Audio: relative key (0:16)
|DIATONIC CIRCLE OF FIFTHS|
|F C G D A E B|
relative key plays two melodies, the relative key figure shows the score and the table shows the notes in a diatonic circle of fifths.
The first melody is played on a melodica, a cousin of the harmonica. It modulates to relative keys by proceeding clockwise up a fifth through the diatonic circle of fifths:
- Each bar starts in a new key whose tonic is a fifth above the tonic of the old key.
- Each bar starts on the tonic note of the new key.
- Each bar contains the first, third and fifth degrees of the new key.
The second melody is played on a harpsichord in the key of C:
- Each bar in the bass part plays the note a fifth below the previous note. In other words, the bass part proceeds anticlockwise down a fifth through the diatonic circle of fifths.
- Each bar in the treble part repeats the note in the bass part and plays the notes a third and a fifth above it as well.
A relative key shares all its notes in common with another key. You cannot get more related than this.
The seven notes in a diatonic circle of fifths are shared by seven related keys.
The diatonic circle of fifths is a subset of the full circle of fifths. It consists of seven consecutive fifths taken from the full circle of fifths. The diatonic circle of fifths in the relative key table contains the notes FCGDAEB. Rearranging these notes in alphabetical order results in ABCDEFG, the key of A natural minor. Starting on another note produces another related key, for example, CDEFGAB is the key of C major. Every key has six related keys.
The diatonic circle of fifths is a modified version of the full circle of fifths because it contains one fifth that is a diminished fifth, a tritone. For example, the end notes, F and B, in the sequence FCGDAEB form an interval of a tritone.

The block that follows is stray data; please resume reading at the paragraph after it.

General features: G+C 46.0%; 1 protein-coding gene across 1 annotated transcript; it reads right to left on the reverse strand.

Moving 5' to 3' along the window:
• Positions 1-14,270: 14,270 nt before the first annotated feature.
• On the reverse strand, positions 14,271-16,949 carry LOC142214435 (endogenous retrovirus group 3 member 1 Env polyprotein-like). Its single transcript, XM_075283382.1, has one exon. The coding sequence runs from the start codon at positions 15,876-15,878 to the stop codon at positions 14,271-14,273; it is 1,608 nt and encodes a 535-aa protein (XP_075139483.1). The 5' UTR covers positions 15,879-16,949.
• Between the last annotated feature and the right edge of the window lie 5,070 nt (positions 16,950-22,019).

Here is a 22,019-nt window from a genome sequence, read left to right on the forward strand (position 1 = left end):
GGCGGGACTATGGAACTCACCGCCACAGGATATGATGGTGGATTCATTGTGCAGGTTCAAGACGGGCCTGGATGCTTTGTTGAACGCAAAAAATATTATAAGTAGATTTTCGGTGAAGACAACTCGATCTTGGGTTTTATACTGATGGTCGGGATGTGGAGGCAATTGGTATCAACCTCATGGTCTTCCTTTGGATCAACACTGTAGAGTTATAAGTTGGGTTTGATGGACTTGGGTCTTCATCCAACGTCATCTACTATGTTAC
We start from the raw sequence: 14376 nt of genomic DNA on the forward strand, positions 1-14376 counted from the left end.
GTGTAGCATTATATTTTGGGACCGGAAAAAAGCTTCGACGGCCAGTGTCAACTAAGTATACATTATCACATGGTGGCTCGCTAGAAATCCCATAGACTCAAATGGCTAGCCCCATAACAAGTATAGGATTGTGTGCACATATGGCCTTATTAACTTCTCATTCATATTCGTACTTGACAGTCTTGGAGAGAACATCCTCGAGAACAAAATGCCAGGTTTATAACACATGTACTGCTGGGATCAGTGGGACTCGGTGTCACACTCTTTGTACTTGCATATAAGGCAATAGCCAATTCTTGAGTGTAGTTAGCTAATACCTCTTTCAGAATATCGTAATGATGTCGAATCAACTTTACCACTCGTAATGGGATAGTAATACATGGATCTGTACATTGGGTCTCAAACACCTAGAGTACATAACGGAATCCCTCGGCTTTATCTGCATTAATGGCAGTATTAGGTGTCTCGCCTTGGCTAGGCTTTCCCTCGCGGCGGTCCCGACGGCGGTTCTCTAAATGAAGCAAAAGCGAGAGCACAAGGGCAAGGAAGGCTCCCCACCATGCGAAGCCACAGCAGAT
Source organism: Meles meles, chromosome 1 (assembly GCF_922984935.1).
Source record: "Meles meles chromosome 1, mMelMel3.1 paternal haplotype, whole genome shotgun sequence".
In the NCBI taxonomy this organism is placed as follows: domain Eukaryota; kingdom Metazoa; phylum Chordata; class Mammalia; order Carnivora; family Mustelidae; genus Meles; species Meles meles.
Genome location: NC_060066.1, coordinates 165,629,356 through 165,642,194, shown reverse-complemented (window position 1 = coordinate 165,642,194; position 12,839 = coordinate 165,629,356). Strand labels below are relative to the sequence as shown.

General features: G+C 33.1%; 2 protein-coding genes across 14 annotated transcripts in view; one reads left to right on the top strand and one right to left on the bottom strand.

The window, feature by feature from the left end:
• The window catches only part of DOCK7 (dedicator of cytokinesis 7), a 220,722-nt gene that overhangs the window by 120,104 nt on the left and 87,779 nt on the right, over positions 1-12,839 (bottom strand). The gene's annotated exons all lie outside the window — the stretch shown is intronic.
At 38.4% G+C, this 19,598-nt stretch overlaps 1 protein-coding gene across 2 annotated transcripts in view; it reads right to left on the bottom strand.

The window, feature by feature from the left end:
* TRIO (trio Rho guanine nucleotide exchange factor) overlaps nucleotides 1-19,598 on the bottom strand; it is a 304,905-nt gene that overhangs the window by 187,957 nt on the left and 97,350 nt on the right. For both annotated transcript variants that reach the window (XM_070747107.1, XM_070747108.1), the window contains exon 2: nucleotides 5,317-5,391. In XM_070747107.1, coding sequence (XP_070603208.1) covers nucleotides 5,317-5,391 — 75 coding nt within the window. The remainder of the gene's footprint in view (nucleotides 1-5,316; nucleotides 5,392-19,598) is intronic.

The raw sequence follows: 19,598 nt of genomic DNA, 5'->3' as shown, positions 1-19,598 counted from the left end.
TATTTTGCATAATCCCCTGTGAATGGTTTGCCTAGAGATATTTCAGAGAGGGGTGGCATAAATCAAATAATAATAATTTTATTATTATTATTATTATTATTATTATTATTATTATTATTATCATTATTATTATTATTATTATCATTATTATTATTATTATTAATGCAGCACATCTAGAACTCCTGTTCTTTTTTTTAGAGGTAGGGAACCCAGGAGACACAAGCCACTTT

Relative key modulation is modal modulation. The seven related modes are all relative keys. They all share the same notes and they all have the same key signature.
Relative key modulation, or modal modulation, is a subtle feature of writing music. It cannot be signalled by a change in key signature, only by a change to the tonic of the new mode. The first melody in the relative key example demonstrates relative key modulation through the seven modes shown in the score. Modulation only lasts for a single bar, and this type of short-term modulation is called tonicisation.
Relative key modulation can also be interpreted as melodic motion within a single key. This is because in practice it is impossible to distinguish between relative key modulation and normal melodic motion within a single key. This is shown in the second melody in relative key. The score is deliberately unannotated. The melody can be interpreted as relative key modulation starting in C major and proceeding through the modes F lydian, B locrian, E phrygian, A minor, D dorian, G mixolydian and back to C major. Or the melody can be interpreted as melodic motion within the single key of C major.
A common form of relative key modulation is between a major key and its relative minor key. The tonic of a major scale is always the third note of its relative minor scale. Conversely, the tonic note of a minor scale is always the sixth note of its relative major scale. For example, the relative minor of C major is A minor.